Coyle's second season brings women's turnaround full circle LOYOLA TWO-STEPS INTO NCAA DANCE

March 09, 1994|By Milton Kent | Milton Kent,Sun Staff Writer

When the Loyola women's basketball team earned its way into the NCAA tournament Sunday, no one was happier for head coach Pat Coyle than her identical twin, Mary Coyle-Klingler.

And why not? After all, they've shared a birthday, a national championship when both played for Rutgers in the early 1980s and an enduring love for the game.

"We'd sit and watch millions of games and she was always analyzing and figuring out the X's and O's," said Coyle-Klingler, who teaches and coaches at Rutgers Prep High School in Somerset, N.J. "And when she played, she especially liked the O's, because she never saw a shot she didn't like."

But, at the biggest moment of her sister's coaching life, when the Greyhounds beat Fairfield, 72-66, in the Metro Atlantic Athletic Conference championship game, Mary was nowhere near Knickerbocker Arena in Albany, N.Y.

"I could kick myself in the butt for that," said Coyle-Klingler. "But I talked with her right after the game and I told her no matter where she goes in the tournament for the first round, we'll be there. She must be so excited."

Indeed, the NCAA bid, the first by a Baltimore area school in the 13-year history of the women's tournament (Towson State, UMBC, Mount St. Mary's and Coppin State can enter the 64-team field by winning their conference tournaments this weekend) has made for some excitement on the Loyola campus.

"It's been crazy," said Coyle, 33. "There were people coming out of here, celebrating at 11:30 [Monday night]. And with the men getting in, it's really made it extra special."

The second-year Loyola coach has turned a moribund Greyhounds program into a winner, taking the team last year to a 14-15 mark, an 8-6 league record and a spot in the MAAC tournament final, just one season after Loyola posted a 6-21 mark.

This year, however, Coyle, the Most Valuable Player of Rutgers' 1982 Association of Intercollegiate Athletics for Women national championship team, has directed Loyola to an 18-10 record and a second-place finish in the conference.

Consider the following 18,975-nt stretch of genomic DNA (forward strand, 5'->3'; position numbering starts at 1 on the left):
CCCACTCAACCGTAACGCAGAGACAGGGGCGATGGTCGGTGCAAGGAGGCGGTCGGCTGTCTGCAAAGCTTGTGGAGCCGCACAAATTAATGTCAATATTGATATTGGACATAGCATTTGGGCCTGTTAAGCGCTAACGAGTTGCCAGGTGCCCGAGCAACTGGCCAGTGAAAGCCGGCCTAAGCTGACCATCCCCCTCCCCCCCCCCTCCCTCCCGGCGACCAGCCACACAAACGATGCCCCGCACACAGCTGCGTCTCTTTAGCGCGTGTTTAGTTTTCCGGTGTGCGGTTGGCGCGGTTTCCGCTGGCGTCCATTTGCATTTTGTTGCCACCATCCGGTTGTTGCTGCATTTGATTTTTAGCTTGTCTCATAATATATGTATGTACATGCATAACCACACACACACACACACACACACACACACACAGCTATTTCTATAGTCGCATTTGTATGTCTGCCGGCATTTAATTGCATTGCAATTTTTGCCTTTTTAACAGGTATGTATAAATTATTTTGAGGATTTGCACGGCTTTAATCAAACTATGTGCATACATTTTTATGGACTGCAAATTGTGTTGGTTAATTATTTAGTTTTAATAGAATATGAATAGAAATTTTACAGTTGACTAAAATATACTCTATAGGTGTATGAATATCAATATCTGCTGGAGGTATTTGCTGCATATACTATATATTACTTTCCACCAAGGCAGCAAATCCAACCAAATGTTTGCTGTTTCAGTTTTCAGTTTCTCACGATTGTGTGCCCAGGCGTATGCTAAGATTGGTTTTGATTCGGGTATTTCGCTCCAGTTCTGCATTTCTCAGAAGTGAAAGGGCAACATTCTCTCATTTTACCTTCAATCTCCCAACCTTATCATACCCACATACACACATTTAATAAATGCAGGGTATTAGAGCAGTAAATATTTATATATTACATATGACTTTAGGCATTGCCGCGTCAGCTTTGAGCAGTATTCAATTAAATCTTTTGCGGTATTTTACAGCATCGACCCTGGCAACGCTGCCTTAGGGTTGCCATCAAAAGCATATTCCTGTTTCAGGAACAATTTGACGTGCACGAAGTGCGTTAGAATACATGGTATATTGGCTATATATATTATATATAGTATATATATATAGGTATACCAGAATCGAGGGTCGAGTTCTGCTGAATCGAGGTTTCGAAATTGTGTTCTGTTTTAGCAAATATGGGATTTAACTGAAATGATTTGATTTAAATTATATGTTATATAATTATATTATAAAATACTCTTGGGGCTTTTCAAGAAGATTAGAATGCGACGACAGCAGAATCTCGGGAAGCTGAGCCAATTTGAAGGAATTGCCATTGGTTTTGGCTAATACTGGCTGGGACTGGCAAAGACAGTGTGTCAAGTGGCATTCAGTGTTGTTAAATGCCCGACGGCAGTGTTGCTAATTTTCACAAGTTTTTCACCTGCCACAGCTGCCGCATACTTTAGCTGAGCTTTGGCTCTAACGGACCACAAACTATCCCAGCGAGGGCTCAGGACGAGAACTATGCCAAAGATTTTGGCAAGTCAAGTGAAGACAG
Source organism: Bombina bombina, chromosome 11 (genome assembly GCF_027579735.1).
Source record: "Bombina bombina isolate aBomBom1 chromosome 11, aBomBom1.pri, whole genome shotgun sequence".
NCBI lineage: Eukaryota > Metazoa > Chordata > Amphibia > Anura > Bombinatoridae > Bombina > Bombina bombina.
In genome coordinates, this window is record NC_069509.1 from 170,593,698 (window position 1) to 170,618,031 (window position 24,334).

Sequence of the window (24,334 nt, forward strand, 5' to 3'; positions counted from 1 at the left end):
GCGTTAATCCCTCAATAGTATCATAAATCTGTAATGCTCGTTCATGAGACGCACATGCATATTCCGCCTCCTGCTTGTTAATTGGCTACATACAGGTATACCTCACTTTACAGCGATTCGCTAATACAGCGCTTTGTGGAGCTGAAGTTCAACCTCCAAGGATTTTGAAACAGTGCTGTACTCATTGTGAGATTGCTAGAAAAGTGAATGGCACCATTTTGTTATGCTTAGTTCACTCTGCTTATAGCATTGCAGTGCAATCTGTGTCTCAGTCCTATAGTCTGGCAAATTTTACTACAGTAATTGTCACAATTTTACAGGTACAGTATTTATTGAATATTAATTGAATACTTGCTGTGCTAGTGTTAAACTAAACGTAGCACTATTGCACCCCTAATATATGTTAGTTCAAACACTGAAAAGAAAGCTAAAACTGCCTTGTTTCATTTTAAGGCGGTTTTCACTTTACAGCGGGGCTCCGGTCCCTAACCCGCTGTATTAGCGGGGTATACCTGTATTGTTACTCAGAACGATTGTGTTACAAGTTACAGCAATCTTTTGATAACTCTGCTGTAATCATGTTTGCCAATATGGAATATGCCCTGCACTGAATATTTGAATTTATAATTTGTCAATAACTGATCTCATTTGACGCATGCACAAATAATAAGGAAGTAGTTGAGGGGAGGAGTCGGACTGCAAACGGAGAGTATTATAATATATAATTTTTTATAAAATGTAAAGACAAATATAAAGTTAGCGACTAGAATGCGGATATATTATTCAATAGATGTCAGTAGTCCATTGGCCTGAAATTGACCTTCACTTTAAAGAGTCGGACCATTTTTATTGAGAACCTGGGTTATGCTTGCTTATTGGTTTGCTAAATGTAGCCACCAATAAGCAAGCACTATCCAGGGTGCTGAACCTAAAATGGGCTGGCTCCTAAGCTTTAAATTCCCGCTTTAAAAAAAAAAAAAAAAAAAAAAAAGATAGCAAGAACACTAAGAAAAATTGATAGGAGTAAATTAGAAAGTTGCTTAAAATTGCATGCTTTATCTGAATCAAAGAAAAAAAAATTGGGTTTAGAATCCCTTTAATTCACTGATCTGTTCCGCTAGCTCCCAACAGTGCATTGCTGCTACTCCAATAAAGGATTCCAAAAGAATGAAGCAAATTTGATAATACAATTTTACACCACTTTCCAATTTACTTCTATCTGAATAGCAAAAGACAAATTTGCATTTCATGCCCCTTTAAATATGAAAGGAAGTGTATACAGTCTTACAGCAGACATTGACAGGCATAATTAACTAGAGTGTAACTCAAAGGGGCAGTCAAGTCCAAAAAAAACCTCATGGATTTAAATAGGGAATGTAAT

The Greyhounds have won nine straight and 15 of their last 17.

"I was more happy for the kids than I was for myself," said Coyle. "I think there's going to be more championships, hopefully, down the road, but to have this group win, with what they've gone through, I'm really happy for them."

Coyle, who was an assistant at Rutgers and St. Joseph's, was passed over for the head coaching slot at St. Joseph's before the 1991-92 season and took a year off from basketball to assess her future in the sport. Then, Loyola athletic director Joseph Boylan, who had coached men's basketball at Rutgers, offered her the job here.

"That year off was probably the best thing I ever did," said Coyle. "I made a conscious decision. Did I want to be in this business or do something else? It was tough being out, but I couldn't be in a better situation. I'm working for a great guy in Joe Boylan. He understands what needs to be done. If it meant sitting out a year to have this opportunity, then it was well worth it."

Loyola's accomplishment this season is all the more impressive considering that the Greyhounds lost their first six games -- at home by nine points to Duke and three to Towson State and on the road against Purdue, Pittsburgh, George Mason and Washington.

All six of their losses came to teams with tournament aspirations, and they reflected a schedule toughened by Coyle for MAAC play.

"We did it [scheduling] for a reason, but I tell you after that sixth loss, I was down and the kids were down," said Coyle. "I thought the competition we played would help us, but when you're sitting at 0-6, you're thinking, 'When is it going to pay off?' "

Coyle said she spoke to Loyola men's lacrosse coach Dave Cottle and to ESPN women's basketball analyst Mimi Griffin for advice, and asked Cottle to talk to her troops. Since he did, the team is 18-4.

"He'll probably want my job," Coyle said, joking.

But Coyle's calm and reserve also helped the players endure until they could get that first win, an 84-48 victory over UMES that launched a three-game winning streak.

"With the 0-6 record, we were definitely down, but she just kept being positive with us," said junior Patty Stoffey, the second-leading scorer in Division I women's basketball. "She knew for March, being 0-6 would help us. Those games got us ready for the MAAC. Once we got to the conference, we were so much more confident. She just does it all."

If there's anybody who believes that Pat Coyle can do it all, it's her twin sister.

"She's going to win the big one," said Coyle-Klingler. "I might be ++ biased, but she's been to the big time and she's won. They [the Greyhounds] are in the tournament and that's what it's all about."

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